Chelsea Manning arrested

Dec 2018
2,140
680
New England
#21
One can easily argue that this thinking is a circular and self-rationalizing argument that has been the justification for many government crimes and shameful activities. Secrecy is a fundamental requirement whenever the government is acting in ways that undermine the illusion that the government wants to create.
So often conservatives are willing to trade liberty for illusion of security. Any fabricated "threat" becomes a justification for an opaque government of plutocrats and special interests. "Secrecy" is the reflex excuse and universal rationalization that allows American government to act like a dictatorship.
Consider the Pentagon Papers, the Reynolds Case (United States v. Reynolds - Wikipedia), the "Patriot Act", FISA courts, etc. etc.
So what's your plan, Biff, allow Google to index the NSA's document library?
 
Nov 2018
3,641
1,781
Inner Space
#22
So what's your plan, Biff, allow Google to index the NSA's document library?
The first step is to recognize that extreme defense of state secrecy is the beginning of a dictatorship or autocracy and stop reflexively defending every government action against whistle-blowers or those that disclose state secrets. If we didn't have a government involved in foreign sponsored insurrection and dirty tricks, manipulation of foreign (and our own) media, and development of electronic surveillance in pursuit of American cultural imperialism, then leaks like the Manning stuff would not be an issue. You do realize that the US has more military installations around the world than any other country... we are the new empire nation and that requires secrecy.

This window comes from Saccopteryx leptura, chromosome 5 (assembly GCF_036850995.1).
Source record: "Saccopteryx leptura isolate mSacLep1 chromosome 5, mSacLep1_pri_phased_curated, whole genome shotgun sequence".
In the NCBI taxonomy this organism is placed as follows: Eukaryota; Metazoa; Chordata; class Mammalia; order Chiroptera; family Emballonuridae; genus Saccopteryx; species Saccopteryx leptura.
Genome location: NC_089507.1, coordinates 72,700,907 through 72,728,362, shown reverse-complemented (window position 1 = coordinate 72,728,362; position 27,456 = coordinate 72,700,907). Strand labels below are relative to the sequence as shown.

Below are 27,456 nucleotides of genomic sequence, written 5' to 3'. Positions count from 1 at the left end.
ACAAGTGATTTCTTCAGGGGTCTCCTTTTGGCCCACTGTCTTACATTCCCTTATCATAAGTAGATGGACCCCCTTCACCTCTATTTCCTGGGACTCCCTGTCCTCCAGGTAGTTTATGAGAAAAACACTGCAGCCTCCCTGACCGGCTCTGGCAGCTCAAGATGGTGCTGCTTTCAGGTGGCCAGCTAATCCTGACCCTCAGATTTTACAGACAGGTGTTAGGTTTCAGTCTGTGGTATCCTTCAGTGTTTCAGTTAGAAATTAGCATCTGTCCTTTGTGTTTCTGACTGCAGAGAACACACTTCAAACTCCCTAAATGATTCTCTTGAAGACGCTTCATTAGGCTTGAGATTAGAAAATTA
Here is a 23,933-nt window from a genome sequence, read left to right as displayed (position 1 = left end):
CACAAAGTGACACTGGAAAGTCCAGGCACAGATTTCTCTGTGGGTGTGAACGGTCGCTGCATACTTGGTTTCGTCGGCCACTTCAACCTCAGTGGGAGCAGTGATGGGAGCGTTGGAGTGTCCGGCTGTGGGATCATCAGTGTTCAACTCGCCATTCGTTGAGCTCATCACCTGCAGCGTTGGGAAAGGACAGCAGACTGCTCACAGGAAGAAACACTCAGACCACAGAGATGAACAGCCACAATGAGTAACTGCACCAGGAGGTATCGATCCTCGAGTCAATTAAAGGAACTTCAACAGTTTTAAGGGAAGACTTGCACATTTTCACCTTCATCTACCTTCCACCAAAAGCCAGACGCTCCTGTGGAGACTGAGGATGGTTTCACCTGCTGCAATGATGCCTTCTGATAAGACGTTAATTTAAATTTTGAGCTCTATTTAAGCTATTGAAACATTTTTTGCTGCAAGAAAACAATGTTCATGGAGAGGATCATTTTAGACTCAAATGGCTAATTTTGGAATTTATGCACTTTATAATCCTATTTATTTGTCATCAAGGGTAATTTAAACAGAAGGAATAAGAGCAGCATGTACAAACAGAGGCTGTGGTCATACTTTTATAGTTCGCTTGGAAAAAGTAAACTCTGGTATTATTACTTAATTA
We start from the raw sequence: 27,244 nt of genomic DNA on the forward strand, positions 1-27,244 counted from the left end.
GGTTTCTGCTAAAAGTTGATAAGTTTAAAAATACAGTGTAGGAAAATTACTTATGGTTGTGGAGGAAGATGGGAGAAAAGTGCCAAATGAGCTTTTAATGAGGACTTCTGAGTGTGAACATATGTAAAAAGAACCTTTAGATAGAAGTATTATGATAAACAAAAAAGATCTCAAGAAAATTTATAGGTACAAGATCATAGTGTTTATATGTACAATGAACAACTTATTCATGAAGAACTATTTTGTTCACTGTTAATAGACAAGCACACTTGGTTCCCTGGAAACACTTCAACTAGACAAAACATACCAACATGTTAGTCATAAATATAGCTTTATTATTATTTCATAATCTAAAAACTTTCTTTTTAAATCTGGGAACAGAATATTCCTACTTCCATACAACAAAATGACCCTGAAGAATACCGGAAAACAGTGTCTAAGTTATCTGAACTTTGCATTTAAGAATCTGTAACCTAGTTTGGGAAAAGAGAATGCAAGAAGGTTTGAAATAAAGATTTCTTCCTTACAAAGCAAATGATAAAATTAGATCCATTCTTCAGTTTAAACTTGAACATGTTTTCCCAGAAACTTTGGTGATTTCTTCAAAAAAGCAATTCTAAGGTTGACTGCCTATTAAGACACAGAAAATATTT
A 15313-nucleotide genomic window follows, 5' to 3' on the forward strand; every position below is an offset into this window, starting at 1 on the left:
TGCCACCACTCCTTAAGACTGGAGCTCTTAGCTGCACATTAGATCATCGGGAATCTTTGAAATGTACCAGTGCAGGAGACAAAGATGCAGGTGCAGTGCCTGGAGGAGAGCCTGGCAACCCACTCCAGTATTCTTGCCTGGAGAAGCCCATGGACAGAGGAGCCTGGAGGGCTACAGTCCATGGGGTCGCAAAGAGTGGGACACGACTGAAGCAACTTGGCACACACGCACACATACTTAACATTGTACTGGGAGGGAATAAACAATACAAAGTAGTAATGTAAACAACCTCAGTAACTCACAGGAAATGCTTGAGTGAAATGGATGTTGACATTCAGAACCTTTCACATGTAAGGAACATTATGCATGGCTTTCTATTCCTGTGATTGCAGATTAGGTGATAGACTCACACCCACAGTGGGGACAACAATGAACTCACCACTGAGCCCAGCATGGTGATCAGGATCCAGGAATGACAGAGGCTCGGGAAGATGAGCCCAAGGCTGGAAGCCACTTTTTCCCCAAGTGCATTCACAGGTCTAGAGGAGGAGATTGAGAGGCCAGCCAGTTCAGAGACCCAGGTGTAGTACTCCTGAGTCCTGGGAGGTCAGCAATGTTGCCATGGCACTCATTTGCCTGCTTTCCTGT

Apr 2013
36,694
24,946
La La Land North
#23
It is essential that a nation with many enemies in the world maintain the ability -- with proper internal oversight -- to run clandestine operations. To believe that detailed information on our national security apparatus be open to public scrutiny requires a level of foolish naivete that can be fairly labeled as stupidity. We have agents this very minute risking their lives in hostile countries in an effort to keep us safe. Manning's actions could have easily exposed -- and perhaps did expose -- hundreds of them; he ought still to be in jail for his actions.
And what, pray tell, is proper internal oversight in your opinion?
 
Dec 2018
2,140
680
New England
#24
The first step is to recognize that extreme defense of state secrecy is the beginning of a dictatorship or autocracy and stop reflexively defending every government action against whistle-blowers or those that disclose state secrets. If we didn't have a government involved in foreign sponsored insurrection and dirty tricks, manipulation of foreign (and our own) media, and development of electronic surveillance in pursuit of American cultural imperialism, then leaks like the Manning stuff would not be an issue. You do realize that the US has more military installations around the world than any other country... we are the new empire nation and that requires secrecy.